Many studies show that regular physical activity or exercise has a better overall effect on longevity than any other medical treatment.
In order to derive maximum benefit from exercise, you need to perform either 150 minutes per week of moderate exercise, or 75 minutes per week of vigorous exercise.
I just read about the results of a study in Psychology Today that show just 15 minutes a day of walking can reduce your risk of death by 22%. So if you don’t have time for a half hour walk or just don’t want to break a sweat, 15 minutes a day is good.
Here are the stats: Low activity, a 15 minute walk lowers your risk of death by 22%. Medium activity, more than 15 minutes but less than 30, lowers your risk of death by 28%. High activity, a 30 minute walk 5 times a week reduces your risk of death by 35%. The article goes on to say that it is almost not worth knocking yourself out for a few extra percentage points. Psychologists don’t care about math?
If your stock broker called and told you about a stock that has increased in value every year by 22%, and another stock that increased in value 28%, and yet another stock that increased in value by 35%. Seriously, I cannot imagine that if the risk was equal, anyone would choose 22% over 35%. There is a saying I like, I think it is from the book, “Eat, Pray, Love”. Here is the saying, ” Money is honey, but health is wealth”. Go for the 35% and walk 30 minutes a day. Do it every day, then you don’t have to worry, is today a walking day, should I walk today and take off tomorrow? Just walk every day. If you take a 30 minute bike ride or a 30 minute hike or go for a 30 minute swim, you can duck out of your walk. Otherwise, just do it.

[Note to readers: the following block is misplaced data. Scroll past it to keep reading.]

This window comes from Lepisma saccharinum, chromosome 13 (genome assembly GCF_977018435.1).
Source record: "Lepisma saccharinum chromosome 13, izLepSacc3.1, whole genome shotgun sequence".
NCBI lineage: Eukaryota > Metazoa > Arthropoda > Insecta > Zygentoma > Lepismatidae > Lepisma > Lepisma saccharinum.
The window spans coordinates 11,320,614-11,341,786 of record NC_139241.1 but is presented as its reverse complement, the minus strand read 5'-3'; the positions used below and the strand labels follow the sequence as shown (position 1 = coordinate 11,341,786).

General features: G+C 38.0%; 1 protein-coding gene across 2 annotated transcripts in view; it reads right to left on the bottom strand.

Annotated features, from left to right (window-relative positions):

If you think 30 minutes is too much time or you think you don’t have 30 minutes every day, consider this. If you develop heart disease, you will spend hours and hours of your time in doctor’s offices, labs, hospitals. Getting sick is costly too. Medical costs are the leading cause of personal bankruptcy. 50% of the people who have a heart attack die. They don’t get a second chance to invest the 30 minutes a day. Just do it. If you are really out of shape and haven’t exercised for a while, you can take it slow for the first week. Add 5 minutes each week until you are up to 30 minutes a day. I used to have a client who smoked a long time ago and had part of a lung removed. He had a condition call intermittent claudication. Smoking causes you arteries to narrow. He could walk for 5 minutes before his legs would cramp up and he could not take another step. I said, “Felix, when that happens, just stop for a few minutes, let your circulation catch up with the demands your muscles are placing on it, then walk again, until it happens again.” He trusted me to do this. It took a few months, but dear Felix worked up to 34 minutes on a treadmill without any cramping! The body is so amazing. You push a little, the body responds.